April 12 archive
April 12, 2008
Spring has returned to the northern hemisphere, and everything's coming up Django. Here's a rundown of what's going on in the wide world of Django:
PyCon 2008 (March 14-16, with sprints the following week) in Chicago had a healthy Django contingent; the official "Birds of a Feather" session was packed, as were the two Django tutorials held the day before the conference and the four Django-related talks during the main conference session:
- Adrian Holovaty's "State of Django" talk covered the past year's progress in Django development, some of the upcoming features to be found in two development branches of Django (queryset-refactor and newforms-admin, which will be refactoring and incresing the power and flexibility of the Django object-relational mapper and admin interface, respectively), and also announced a new, nonprofit organization dedicated to Django: the Django Software Foundation. The paperwork is still pending, but once it's up and running the DSF will be a major resource for the community, helping to promote and organize the development of Django.
- Marty Alchin's "Django Under the Hood" (slides are online) took a peek at some of Django's internals, and covered useful tricks and techniques any developer of a Django-based application can benefit from.
- Steven Wilcox's talk on the Django admin (full text is online) included a tutorial on newforms-admin, showing how Django's admin application will work once that branch is completed, and hinting at some of the added functionality you'll be able to access when it lands.
- James Bennett covered best practices for developing reusable Django applications (slides online), culling tips and patterns from two years of full-time Django work at World Online.
Slides from the two three-hour Django tutorial sessions are also available:
- Jacob Kaplan Moss' Introduction to Django provides a fast-paced intro for developers who are new to Django.
- The Django Code Lab, chaired by Jacob, Adrian and James, provided an opportunity for developers to submit code and questions, and get advice and critiques from three seasond Django developers.
After the conference proper, the week-long sprint session yielded a lot of development activity; though there was plenty of code checked in during the sprint, the big win at a conference like PyCon is the ability to get developers together in a room to talk about features and hold design discussions that might otherwise involves weeks of back-and-forth posts on the developers' mailing list. Some highlights of the sprint were discussions for newforms-admin and for model-level validation to complement and improve the validation Django's form library offers for web-based input.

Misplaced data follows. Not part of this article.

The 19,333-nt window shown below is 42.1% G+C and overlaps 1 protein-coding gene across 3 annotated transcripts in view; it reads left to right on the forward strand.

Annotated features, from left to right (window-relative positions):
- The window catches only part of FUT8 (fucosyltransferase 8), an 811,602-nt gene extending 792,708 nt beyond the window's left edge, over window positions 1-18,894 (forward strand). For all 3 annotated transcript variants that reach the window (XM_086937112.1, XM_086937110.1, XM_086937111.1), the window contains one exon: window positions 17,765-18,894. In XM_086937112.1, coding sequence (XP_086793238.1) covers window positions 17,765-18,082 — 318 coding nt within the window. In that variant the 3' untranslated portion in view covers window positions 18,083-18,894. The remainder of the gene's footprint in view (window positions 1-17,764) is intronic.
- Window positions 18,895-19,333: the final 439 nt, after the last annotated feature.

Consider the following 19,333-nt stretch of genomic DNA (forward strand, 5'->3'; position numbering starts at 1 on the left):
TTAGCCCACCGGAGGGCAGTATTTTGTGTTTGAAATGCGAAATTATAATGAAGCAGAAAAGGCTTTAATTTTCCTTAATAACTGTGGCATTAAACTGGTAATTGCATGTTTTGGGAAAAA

In addition to the fun of PyCon, there's been a flurry of interesting Django-related activity in the past few months:
- One of Django's lead developers, Jacob Kaplan-Moss, has moved on to a new job where he's getting paid to work on Django. Most recently, he's been leading an effort to migrate Django's documentation onto the Sphinx documentation engine, the same system that powers Python's own development documentation.
- Simon Willison launched Django People, a network of Django users, developers and fans around the world. At the moment, there are almost two thousand people listed.
- Ryan Berg launched Djangofriendly, a site which lists Django-friendly web-hosting services and lets users rate and review their hosts.
- Revyver launched Django Pluggables, a catalog of publicly-available Django applications which, in its own words, does the work of tracking all those applications so you won't have to. They've got over a hundred applications catalogued already, and more are popping up all the time.
And, of course, Google announced App Engine, a massively-scalable application hosting service which debuted with support for developing and hosting Python applications on Google's distributed infrastructure, taking advantage of the same BigTable database engine that powers Google's own web services. And Django is available right out of the box.
Meanwhile, Michael Trier has revived the tradition of weekly Django roundups, and launched This Week in Django, a podcast which has regular interviews with interesting folks from the community, useful tips for application developers and weekly summaries of Django development activity.
And if you prefer your Django in dead-tree format, there are two books already on the shelves:
- Teach Yourself Django in 24 Hours, from Sams.
- The Definitive Guide to Django, from Apress, and written by Django's lead developers. It's also available online, for free.
And two more have been announced:
Both are scheduled to be published this summer.
Also this summer, O'Reilly will be holding OSCON 2008 in Portland, Oregon; as always, expect to see a contingent of Django developers and users hanging out, meeting up and talking Django.
In the meantime, Django development will keep on rolling; if you'd like to help out, check out the documentation on contributing, hop onto the django-developers mailing list or the development IRC channel, and join the fun.